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The terms transient response and steady state response arise naturally in the context of sinewave analysis (e.g., §2.2). When the input sinewave is switched on, the filter takes a while to ``settled down'' to a perfect sinewave at the same frequency, as illustrated in Fig.5.7(b). The filter response during this ``settling'' period is called the transient response of the filter. The response of the filter after the transient response, provided the filter is linear and timeinvariant, is called the steadystate response, and it consists of a pure sinewave at the same frequency as the input sinewave, but with amplitude and phase determined by the filter's frequency response at that frequency. In other words, the steadystate response begins when the LTI filter is fully ``warmed up'' by the input signal. More precisely, the filter output is the same as if the input signal had been applied since time minus infinity.
For length FIR filters, the duration of the transient response is samples. To make this clear, consider that a length (zeroorder) FIR filter (a simple gain), has no state memory at all, and thus it is in ``steady state'' immediately when the input signal is switched on because it has one sample of memory for storing the previous input sample. A length FIR filter, on the other hand, reaches steady state one sample after the input sinewave is switched on. At the switchon time instant, the length 2 FIR filter has a single sample of state that is still zero instead of the previous input sinewave sample. In general, a length FIR filter is fully ``warmed up'' after the input sample at time ; that is, for an input starting at time , by time , all internal state delays of the filter contain delayed input samples instead of their initial zeros.
The signals for the plots above were computed as follows:
N = 1024; % input signal length (nonzero portion) Nh = N/8; % FIR filter length A = 1; B = ones(1,Nh); % FIR "moving average" filter n = 0:N1; x = sin(n*2*pi*7/N); % input sinusoid  zeropad it: zp=zeros(1,N/2); xzp=[zp,x,zp]; nzp=[0:length(xzp)1]; y = filter(B,A,xzp); % filtered output signalThe input signal is plotted in Fig.5.7(a), and the corresponding output signal is plotted in Fig.5.7(b). We can now see that the transient response must end samples after the input sinewave switches on, and the decay time lasts the same amount of time after the input signal switches off to zero.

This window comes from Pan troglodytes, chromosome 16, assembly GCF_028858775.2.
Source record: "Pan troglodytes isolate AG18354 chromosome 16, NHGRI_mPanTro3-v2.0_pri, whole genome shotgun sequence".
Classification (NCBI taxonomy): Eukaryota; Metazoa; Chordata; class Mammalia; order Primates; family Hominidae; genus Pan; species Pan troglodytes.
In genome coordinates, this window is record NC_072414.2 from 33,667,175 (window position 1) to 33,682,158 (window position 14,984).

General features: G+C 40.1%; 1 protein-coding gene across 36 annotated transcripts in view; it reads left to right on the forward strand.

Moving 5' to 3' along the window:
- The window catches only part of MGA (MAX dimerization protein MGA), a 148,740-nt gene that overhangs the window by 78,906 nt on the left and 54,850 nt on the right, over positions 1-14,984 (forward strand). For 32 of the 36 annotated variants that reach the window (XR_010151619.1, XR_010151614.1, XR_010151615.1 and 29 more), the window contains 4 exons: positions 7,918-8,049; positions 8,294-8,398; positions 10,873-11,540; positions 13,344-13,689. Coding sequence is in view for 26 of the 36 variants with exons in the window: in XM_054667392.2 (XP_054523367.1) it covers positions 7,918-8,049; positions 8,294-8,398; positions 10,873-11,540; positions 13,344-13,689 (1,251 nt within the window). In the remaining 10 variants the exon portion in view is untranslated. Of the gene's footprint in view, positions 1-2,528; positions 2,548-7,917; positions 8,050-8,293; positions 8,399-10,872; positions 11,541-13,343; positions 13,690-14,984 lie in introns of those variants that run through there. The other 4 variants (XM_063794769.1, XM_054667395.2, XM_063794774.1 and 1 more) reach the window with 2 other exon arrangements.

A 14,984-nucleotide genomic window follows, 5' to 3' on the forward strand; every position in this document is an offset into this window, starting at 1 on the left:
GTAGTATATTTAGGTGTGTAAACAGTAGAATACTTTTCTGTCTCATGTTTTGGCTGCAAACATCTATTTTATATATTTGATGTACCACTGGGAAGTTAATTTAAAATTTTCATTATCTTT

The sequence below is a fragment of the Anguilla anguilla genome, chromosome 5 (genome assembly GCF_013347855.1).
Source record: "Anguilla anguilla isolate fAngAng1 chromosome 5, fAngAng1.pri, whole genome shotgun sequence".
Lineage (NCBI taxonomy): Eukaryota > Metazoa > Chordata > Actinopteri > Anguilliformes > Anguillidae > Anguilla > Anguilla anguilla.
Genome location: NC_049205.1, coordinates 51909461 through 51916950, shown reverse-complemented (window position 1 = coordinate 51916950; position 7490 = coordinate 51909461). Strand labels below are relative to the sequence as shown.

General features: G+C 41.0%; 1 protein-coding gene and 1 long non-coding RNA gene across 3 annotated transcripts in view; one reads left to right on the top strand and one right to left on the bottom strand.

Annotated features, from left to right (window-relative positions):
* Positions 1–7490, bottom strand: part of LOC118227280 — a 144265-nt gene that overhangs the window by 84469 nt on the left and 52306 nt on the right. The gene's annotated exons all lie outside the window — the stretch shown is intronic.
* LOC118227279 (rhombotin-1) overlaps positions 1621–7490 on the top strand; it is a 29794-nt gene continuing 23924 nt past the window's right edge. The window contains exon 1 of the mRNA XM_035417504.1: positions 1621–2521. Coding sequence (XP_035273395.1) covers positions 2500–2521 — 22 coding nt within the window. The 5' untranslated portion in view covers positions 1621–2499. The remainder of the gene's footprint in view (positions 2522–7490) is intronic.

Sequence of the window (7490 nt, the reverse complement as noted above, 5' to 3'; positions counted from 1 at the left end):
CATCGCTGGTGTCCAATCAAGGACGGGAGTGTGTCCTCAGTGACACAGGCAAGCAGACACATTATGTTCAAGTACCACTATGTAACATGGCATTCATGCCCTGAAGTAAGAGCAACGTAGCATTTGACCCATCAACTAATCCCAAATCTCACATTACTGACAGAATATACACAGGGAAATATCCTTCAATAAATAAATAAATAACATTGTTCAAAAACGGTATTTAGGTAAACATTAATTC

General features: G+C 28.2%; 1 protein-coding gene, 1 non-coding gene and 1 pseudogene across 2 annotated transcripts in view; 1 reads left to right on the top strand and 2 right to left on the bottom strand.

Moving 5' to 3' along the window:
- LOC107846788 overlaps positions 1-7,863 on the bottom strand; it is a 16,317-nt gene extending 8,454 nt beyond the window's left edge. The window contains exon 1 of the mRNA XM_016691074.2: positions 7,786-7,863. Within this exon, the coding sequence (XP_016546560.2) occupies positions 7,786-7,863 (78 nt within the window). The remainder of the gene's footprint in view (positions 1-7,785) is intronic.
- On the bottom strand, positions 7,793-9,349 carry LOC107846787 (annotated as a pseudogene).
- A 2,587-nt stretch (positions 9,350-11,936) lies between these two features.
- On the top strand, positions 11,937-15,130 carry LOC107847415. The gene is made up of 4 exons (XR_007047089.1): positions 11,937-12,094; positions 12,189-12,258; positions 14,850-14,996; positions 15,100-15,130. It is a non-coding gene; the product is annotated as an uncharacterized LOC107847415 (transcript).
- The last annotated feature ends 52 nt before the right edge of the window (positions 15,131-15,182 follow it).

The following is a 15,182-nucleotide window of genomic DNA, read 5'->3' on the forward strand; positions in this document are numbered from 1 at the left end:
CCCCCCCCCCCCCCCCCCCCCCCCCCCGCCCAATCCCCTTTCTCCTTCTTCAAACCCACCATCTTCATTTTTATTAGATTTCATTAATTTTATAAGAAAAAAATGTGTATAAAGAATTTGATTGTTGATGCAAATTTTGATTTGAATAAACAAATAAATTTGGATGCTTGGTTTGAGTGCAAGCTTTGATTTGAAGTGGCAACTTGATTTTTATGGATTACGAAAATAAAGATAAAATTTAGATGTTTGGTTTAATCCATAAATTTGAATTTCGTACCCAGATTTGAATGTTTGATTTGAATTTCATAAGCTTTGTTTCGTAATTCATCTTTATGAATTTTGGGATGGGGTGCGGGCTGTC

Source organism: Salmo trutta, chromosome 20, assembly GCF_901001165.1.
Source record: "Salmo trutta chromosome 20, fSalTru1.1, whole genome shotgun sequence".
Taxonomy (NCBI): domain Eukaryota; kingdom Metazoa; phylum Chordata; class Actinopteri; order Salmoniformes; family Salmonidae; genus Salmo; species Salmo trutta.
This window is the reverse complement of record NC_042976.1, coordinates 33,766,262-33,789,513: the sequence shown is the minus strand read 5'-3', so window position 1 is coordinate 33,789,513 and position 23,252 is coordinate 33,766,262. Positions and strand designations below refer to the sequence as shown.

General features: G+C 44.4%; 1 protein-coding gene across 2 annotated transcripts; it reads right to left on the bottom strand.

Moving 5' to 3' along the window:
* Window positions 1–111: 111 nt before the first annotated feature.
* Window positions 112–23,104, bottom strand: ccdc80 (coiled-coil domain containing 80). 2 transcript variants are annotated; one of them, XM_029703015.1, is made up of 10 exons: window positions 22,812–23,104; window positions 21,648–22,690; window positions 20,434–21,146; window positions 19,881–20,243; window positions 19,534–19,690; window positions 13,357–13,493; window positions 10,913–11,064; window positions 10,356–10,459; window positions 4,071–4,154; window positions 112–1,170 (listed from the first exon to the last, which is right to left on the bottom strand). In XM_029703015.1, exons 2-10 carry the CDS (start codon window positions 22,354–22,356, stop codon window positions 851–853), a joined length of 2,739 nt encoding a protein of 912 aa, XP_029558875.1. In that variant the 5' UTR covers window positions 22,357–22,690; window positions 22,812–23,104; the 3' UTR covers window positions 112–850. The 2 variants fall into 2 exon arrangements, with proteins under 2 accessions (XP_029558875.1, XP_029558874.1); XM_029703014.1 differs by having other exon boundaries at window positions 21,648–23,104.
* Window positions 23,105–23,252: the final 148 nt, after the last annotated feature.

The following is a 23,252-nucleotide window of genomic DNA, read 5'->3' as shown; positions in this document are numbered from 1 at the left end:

Since the coefficients of an FIR filter are also its nonzero impulse response samples, we can say that the duration of the transient response equals the length of the impulse response minus one.
For Infinite Impulse Response (IIR) filters, such as the recursive comb filter analyzed in Chapter 3, the transient response decays exponentially. This means it is never really completely finished. In other terms, since its impulse response is infinitely long, so is its transient response, in principle. However, in practice, we treat it as finished for all practical purposes after several time constants of decay. For example, seven timeconstants of decay correspond to more than 60 dB of decay, and is a common cutoff used for audio purposes. Therefore, we can adopt as the definition of decay time (or ``ring time'') for typical audio filters. See [83]^{6.5} for a detailed derivation of and related topics. In summary, we can say that the transient response of an audio filter is over after seconds, where is the time it takes the filter impulse response to decay by dB.
Figure 5.8 plots an IIR filter example for the filter . The previous matlab is modified as follows:
B = 1; A = [1 0.99]; Nh = 300; % APPROXIMATE filter length (visually in plot) B = 1; A = [1 0.99]; % Onepole recursive example ... % otherwise as above for the FIR exampleThe decay time for this recursive filter was arbitrarily marked at 300 samples (about three timeconstants of decay).
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